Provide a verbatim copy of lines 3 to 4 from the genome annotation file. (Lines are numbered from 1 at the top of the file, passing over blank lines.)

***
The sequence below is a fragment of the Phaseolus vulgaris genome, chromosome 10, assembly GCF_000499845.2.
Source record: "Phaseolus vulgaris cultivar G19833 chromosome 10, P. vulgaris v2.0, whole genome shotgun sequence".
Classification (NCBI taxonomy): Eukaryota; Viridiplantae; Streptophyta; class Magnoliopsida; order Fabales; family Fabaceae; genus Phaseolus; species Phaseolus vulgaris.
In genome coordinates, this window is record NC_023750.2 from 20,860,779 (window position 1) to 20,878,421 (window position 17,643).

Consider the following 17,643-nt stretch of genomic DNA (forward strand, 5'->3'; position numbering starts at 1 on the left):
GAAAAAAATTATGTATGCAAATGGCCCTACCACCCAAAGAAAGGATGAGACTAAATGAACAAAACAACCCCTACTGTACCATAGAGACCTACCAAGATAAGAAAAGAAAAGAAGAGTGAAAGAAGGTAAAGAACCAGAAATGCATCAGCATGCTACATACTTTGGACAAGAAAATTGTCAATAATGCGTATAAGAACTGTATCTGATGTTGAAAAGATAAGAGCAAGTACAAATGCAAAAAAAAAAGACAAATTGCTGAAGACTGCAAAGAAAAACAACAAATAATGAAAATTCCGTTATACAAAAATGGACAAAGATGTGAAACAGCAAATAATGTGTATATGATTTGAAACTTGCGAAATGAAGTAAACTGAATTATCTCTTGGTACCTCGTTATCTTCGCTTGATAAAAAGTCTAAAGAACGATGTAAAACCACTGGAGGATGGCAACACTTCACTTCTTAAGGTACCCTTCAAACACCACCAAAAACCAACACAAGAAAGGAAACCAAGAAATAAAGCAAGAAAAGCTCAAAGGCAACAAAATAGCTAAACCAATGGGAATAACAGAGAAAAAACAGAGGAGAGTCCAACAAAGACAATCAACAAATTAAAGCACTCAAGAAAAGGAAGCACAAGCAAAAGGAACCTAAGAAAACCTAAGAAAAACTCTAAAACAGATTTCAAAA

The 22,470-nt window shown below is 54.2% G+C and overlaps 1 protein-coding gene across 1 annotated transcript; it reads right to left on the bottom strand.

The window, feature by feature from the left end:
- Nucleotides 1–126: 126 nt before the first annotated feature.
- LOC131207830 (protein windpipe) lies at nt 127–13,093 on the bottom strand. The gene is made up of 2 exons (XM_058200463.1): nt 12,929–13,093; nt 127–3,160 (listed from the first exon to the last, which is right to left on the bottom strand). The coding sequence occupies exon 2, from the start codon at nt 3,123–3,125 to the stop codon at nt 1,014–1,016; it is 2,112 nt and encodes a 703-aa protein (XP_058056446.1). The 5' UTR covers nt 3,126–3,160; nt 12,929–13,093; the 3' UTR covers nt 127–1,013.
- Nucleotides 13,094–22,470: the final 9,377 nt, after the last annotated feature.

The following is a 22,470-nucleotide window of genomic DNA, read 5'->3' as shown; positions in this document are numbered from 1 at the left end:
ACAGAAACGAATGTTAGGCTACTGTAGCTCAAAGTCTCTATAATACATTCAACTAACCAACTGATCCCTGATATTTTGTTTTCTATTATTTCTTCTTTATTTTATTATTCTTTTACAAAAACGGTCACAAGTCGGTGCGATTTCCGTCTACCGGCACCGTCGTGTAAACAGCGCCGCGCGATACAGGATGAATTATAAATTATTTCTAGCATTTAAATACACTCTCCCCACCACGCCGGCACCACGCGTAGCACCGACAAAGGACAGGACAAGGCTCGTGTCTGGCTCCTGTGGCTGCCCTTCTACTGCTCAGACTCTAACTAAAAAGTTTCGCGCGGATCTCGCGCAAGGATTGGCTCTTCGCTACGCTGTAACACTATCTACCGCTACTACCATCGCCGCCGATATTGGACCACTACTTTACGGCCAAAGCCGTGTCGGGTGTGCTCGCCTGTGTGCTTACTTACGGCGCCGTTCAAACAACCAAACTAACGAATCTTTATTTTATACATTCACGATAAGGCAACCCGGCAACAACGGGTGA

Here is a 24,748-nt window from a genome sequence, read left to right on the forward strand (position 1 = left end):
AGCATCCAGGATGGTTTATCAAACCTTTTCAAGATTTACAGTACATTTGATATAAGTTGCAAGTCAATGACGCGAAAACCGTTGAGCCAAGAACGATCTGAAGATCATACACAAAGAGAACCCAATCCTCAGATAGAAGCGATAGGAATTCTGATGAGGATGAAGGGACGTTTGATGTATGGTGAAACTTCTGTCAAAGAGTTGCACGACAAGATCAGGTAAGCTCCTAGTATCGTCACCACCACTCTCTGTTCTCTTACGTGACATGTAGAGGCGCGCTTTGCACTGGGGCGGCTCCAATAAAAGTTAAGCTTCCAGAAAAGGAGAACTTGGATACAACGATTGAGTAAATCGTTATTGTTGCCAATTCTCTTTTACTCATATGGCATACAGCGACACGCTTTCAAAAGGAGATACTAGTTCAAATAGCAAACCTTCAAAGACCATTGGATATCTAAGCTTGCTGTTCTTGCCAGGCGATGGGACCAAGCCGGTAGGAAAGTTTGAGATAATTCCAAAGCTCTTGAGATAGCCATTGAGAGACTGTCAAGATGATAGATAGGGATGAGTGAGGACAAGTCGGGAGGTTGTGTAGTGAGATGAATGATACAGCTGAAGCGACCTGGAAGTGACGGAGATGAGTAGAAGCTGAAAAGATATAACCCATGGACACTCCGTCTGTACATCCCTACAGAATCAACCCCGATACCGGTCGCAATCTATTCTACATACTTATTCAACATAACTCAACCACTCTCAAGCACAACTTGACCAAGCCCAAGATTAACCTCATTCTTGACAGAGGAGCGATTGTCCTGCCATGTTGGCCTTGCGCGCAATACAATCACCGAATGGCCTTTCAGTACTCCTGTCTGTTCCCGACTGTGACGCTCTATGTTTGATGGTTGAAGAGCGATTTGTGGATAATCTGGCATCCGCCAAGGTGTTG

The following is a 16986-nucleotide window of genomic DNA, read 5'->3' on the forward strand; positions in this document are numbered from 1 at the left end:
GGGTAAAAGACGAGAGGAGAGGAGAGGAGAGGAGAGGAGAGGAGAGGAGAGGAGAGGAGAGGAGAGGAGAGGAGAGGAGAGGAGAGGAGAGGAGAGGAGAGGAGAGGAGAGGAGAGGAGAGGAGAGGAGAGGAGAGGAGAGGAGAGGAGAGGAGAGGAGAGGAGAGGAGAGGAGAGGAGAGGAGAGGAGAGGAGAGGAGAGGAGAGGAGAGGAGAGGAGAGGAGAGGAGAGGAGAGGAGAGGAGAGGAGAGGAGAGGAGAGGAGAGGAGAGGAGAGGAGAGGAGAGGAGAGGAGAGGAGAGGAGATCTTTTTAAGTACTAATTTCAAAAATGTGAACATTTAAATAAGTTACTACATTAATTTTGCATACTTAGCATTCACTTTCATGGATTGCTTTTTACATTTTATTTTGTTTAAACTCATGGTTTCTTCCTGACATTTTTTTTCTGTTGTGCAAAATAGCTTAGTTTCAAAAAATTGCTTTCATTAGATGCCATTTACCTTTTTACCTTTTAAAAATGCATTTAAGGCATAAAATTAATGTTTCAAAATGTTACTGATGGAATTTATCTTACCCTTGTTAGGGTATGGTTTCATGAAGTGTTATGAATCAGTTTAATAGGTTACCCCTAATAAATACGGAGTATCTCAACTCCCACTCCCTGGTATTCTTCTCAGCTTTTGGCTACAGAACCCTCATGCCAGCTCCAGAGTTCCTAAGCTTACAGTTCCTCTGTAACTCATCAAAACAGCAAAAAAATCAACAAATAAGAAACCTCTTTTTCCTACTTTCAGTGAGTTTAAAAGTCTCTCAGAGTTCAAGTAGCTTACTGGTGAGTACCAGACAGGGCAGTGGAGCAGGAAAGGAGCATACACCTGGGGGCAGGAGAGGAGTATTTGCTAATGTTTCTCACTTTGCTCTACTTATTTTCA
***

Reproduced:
Classification (NCBI taxonomy): Eukaryota; Viridiplantae; Streptophyta; class Magnoliopsida; order Fabales; family Fabaceae; genus Phaseolus; species Phaseolus vulgaris.
In genome coordinates, this window is record NC_023750.2 from 20,860,779 (window position 1) to 20,878,421 (window position 17,643).